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March 26, 2004 12:12 AM

Broken: Stockholm subway buttons

Sarah Jensen writes:

These images are from the subway, or "tunnelbana" system, in Stockholm, Sweden. Two types of trains are in use these days: the old ones and the new ones. Both trains come equipped with "Open" buttons outside the trains' doors. Here's how the buttons work:

On the old trains:
During the winter the doors are kept closed, to keep the heat in, until the user presses the open button. During the summer the doors open automatically.

On the new trains:
The doors always open automatically, making the button completely irrelevant. In addition, there's a strange, circa 5 second pause (an eternity in the AM rush hour!) before the door opens, and I have often seen hopeful passengers pressing the "open" buttons to no avail. Since these buttons don't work I have no idea why they are on the trains at all!


I'm sorry to destroy your point, the öppna knappen is used when a train is in the station where it goes from (e.g. Åkeshov) and the train is waiting for its time of departure... Then the light around the buttons have a different color and if you press a button the door opens.

Posted by: David at March 26, 2004 05:35 PM

David's correction is partly true - but the verrrrrry long delay before the doors open on the new trains, means there's always someone who begins desperately pressing the (entirely inneffective) 'open door' button, and looking very confused when nothing happens.

Posted by: plastman at March 31, 2004 06:32 AM

I ran into a similar problem recently trying to open the door to the train in Ottawa. I wear gloves in the winter because it is cold (-5 to -30 Celcius). When touching the door pad--remarkably similar in design to picture--it would not open and I had to scramble to get in behind someone else at a different entry point. I was later told that the button only works with a bare hand.

Posted by: Candu at March 31, 2004 03:04 PM

I remember that last year they had some lights around, which could indicate one could press it, but people told me it wasn't needed.

Now, I have been looking to those buttons and I never see any lights, so it seems they are always off, which indicates that the button doesn't do anything. Although a button looks like something to click ;-)

The delay you said happens sometimes. I already went off in some stations that the door oppened very fast... so it might be some internal timer to keep the schedule they have.

Posted by: adler at March 31, 2004 07:17 PM

The same problem exists with the london underground - the train doors are automatic, but still have open buttons.

Posted by: Jasper at April 1, 2004 08:42 AM

Even if the buttons are innefective at most stations, they will make waiting passengers feel a bit more in control of their situation. Most buttons at New York traffic lights act only as placebos.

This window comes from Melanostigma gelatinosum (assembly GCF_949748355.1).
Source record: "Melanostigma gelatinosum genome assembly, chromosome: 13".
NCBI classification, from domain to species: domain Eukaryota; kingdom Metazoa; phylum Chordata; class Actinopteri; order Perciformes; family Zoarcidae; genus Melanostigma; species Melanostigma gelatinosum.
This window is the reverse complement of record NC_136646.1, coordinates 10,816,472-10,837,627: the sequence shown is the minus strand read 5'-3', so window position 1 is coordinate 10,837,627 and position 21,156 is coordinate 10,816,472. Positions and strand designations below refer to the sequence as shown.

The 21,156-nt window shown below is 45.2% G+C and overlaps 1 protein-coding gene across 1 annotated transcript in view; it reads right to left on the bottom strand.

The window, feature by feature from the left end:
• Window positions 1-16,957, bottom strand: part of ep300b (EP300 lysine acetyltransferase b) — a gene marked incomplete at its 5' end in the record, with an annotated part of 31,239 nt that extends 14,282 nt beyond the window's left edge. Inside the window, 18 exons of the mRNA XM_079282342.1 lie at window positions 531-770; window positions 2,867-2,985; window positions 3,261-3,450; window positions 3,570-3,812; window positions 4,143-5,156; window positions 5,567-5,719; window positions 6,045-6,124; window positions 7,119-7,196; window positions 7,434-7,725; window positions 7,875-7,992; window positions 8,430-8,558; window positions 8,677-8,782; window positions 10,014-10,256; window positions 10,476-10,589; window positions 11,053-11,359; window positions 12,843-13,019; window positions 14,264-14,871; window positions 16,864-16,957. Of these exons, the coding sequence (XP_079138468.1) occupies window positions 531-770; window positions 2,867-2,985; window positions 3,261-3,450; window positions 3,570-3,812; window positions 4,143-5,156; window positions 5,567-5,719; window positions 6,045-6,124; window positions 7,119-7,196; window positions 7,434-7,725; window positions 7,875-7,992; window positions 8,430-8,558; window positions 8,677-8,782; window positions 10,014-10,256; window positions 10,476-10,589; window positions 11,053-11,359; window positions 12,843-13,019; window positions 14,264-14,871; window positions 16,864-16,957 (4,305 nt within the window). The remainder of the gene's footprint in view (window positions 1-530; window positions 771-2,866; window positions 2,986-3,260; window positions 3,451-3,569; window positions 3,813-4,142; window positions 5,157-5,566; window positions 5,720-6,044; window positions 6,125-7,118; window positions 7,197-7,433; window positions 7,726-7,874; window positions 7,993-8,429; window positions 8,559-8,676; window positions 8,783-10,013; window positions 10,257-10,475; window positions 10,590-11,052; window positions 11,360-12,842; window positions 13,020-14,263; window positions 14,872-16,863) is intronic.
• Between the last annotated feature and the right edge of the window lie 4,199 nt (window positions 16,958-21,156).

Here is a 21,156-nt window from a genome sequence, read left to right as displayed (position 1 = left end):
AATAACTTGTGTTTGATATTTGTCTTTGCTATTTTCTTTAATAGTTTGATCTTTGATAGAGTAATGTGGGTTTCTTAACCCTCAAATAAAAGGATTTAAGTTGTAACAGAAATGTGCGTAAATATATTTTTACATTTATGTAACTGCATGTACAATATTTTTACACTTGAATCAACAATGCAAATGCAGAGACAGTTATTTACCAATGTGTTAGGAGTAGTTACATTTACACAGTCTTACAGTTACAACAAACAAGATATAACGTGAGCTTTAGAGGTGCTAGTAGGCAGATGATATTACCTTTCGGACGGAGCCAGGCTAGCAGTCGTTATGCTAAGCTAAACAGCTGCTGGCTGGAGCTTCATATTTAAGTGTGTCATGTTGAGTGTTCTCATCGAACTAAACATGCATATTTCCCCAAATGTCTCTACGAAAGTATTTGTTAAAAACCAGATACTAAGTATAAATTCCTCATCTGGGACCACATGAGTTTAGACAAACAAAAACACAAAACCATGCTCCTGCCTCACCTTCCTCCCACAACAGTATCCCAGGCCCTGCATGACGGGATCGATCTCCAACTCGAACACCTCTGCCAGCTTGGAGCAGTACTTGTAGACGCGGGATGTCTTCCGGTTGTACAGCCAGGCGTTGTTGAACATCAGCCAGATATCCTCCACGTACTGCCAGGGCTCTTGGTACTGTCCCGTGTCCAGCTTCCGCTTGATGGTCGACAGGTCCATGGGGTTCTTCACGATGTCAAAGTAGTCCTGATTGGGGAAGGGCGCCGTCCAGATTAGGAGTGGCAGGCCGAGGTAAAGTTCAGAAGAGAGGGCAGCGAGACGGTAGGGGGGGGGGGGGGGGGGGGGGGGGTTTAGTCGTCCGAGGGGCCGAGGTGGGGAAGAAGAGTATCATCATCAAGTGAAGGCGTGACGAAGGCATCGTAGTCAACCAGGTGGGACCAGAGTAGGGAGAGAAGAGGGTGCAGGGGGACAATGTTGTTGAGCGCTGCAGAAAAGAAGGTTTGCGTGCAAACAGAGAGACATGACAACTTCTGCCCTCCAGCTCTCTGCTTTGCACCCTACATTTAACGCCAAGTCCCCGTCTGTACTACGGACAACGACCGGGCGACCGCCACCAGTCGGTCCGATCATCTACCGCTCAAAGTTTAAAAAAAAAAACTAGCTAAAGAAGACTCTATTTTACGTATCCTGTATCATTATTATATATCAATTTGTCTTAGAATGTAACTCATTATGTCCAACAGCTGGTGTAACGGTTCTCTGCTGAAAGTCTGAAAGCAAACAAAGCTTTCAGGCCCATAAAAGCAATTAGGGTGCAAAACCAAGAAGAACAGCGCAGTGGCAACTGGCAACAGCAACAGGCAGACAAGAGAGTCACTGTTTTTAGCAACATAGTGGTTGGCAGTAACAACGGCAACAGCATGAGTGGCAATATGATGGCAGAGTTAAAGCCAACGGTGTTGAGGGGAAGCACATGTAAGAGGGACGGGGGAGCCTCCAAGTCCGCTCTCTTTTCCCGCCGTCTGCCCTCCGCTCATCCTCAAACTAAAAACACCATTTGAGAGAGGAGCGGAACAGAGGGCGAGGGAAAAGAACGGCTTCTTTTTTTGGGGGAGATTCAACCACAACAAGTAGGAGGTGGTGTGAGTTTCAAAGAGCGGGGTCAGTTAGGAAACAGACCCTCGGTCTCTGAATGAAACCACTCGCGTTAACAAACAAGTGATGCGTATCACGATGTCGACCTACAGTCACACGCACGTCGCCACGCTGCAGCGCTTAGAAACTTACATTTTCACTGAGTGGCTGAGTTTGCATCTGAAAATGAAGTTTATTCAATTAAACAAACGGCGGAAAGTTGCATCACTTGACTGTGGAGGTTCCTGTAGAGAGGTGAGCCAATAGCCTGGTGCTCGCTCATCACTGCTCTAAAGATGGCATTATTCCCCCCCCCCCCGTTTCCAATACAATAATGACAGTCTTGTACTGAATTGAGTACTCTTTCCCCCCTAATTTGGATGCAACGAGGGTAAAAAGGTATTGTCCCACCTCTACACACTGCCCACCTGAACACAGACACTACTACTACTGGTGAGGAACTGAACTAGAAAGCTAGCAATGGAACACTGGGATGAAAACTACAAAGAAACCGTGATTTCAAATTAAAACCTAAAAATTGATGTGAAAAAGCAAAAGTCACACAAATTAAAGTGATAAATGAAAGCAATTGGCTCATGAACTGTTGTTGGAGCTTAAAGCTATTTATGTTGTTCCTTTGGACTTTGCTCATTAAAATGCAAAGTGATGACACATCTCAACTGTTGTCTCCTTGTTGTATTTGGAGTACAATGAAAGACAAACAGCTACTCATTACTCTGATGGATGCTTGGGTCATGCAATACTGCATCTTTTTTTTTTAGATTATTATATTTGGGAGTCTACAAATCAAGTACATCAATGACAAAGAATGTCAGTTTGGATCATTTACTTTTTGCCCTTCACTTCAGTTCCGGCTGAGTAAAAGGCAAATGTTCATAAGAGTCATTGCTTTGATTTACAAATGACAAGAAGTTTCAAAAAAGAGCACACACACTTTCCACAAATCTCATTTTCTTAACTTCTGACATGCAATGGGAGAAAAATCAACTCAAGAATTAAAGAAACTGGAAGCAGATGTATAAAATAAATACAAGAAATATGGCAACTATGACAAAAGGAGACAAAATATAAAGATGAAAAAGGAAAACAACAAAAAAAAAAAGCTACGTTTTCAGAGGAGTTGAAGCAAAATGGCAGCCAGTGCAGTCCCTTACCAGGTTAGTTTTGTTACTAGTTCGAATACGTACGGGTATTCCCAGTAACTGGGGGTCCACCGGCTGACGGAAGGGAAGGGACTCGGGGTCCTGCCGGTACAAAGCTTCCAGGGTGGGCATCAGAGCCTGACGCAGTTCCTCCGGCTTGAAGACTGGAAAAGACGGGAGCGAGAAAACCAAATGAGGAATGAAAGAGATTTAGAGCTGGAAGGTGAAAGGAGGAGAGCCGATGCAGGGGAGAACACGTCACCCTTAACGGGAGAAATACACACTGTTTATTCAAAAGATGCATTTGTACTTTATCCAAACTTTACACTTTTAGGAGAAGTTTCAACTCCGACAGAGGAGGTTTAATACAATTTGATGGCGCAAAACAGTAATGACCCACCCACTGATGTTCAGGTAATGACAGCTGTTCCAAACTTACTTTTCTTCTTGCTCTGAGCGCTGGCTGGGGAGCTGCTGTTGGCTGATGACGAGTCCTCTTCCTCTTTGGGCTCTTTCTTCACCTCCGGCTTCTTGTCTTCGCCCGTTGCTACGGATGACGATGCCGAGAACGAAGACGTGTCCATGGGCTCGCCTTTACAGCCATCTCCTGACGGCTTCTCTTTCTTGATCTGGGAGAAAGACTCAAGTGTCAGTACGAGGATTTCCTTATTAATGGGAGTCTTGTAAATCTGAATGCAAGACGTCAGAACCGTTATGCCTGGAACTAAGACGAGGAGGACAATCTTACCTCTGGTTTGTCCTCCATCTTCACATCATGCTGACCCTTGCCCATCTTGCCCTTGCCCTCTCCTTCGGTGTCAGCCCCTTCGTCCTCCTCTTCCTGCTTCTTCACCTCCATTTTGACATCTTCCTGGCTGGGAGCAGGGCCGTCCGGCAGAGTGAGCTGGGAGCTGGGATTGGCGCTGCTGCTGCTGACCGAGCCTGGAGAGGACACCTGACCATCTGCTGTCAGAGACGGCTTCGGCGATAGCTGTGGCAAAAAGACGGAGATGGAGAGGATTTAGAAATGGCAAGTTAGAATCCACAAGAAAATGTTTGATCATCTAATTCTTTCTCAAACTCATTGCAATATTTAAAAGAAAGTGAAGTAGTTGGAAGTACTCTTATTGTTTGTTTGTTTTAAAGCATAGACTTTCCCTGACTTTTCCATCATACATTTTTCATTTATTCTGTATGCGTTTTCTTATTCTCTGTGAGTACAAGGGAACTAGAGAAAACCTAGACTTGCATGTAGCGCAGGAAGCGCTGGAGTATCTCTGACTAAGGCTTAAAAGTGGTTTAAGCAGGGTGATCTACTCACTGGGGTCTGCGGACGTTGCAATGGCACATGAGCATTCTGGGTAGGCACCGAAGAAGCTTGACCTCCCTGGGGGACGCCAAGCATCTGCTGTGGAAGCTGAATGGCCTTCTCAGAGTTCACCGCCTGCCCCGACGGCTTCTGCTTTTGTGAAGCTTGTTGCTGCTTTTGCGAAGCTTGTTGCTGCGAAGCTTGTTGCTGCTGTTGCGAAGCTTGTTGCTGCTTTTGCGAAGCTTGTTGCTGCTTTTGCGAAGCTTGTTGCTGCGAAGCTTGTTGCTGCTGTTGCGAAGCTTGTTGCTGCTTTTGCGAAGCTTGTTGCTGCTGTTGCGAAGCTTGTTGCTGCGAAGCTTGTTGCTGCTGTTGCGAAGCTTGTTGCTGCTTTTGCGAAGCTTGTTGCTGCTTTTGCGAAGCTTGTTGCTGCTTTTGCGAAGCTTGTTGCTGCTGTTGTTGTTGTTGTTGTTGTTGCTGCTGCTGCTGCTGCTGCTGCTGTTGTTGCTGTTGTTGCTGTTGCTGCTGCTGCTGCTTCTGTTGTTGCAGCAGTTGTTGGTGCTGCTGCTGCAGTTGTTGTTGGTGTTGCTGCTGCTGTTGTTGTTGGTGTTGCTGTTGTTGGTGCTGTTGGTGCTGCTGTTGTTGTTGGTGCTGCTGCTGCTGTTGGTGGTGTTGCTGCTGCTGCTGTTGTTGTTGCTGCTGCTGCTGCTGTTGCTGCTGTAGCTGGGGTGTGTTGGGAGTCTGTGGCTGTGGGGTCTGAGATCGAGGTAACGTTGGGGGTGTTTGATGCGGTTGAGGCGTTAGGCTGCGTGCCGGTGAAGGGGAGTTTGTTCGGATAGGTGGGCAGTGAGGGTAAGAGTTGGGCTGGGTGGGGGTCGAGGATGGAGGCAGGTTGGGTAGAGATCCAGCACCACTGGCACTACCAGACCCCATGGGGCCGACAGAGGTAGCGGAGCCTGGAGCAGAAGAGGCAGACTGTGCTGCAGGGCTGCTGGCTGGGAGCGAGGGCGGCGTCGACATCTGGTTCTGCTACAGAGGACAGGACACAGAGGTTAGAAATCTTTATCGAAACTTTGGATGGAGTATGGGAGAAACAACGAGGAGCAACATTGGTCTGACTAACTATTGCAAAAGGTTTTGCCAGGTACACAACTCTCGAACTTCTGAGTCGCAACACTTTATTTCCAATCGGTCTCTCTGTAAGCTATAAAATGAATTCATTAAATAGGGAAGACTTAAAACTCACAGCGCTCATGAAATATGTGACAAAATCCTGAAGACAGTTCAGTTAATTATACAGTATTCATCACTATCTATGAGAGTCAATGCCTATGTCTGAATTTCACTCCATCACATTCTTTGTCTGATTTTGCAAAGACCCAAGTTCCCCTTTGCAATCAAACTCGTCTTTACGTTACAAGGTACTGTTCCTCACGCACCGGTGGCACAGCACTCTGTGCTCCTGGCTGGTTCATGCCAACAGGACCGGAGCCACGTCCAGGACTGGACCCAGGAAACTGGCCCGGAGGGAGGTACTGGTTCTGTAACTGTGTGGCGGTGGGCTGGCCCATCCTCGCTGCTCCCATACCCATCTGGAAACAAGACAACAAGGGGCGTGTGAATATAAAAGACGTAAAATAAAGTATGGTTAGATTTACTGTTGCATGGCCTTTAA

Posted by: Calum Matheson at April 1, 2004 11:01 AM

Screw the button, what about the picture of the guy standing by the train with a red arrow shooting up at him from underneath? Obviously, this is a warning about the crocodiles that live under the railway carriages of the Stockholm subway. Stand too close, and they'll getcha! Ow!

Posted by: DrVomact at April 1, 2004 08:27 PM

Hermann, in Spain there are many different train types, and that is correct only for some of them (i.e. in Madrid, Line 10). You can try and wait 5 seconds in, say, Line 6 in Madrid, but if you don't press the button the doors will never open... :)

Posted by: Susana at April 12, 2004 11:12 AM

This reminds me slightly of the buttons on traffic light poles that used to change the light... they no longer do anything. But then I'll see some poor guy pressing it to no avail, trying to hurry the light up.

Though I DO understand the reason why those are still there. Would cost too much to remove them...

Same basic idea, from what I see.

Posted by: Elizabeth at May 23, 2004 05:16 PM

The busses in Halifax (Canada) have at least 5 generations out there now, some with rear doors that you have to push open, some open when you step in front of them, still others are opened by waving your (ungloved, heat-emmiting) hand at them, and some where you have to push on a strip of plastic on the door. Nowadays, it's a routine to see people pushing, waving and stomping at the door all at once in a vain attempt to open it. The drivers usually just manually open the doors from the central controls now, leaving all the other sensors and buttons useless.

Posted by: Luke at August 8, 2004 03:14 PM

At the my school there were several crosswalks which used to have buttons, then a new automatic system was installed where the lights ran on a timer. people complained that the lights took too long to change and that they wanted the buttons back. The maintenence department simply took the old buttons, screwed them to the poles with no wires connected, and there have been no complaints since. I guess people want to feel like they have some control over their environment, even if their actions have no effect.

Posted by: alex at October 22, 2005 05:37 PM

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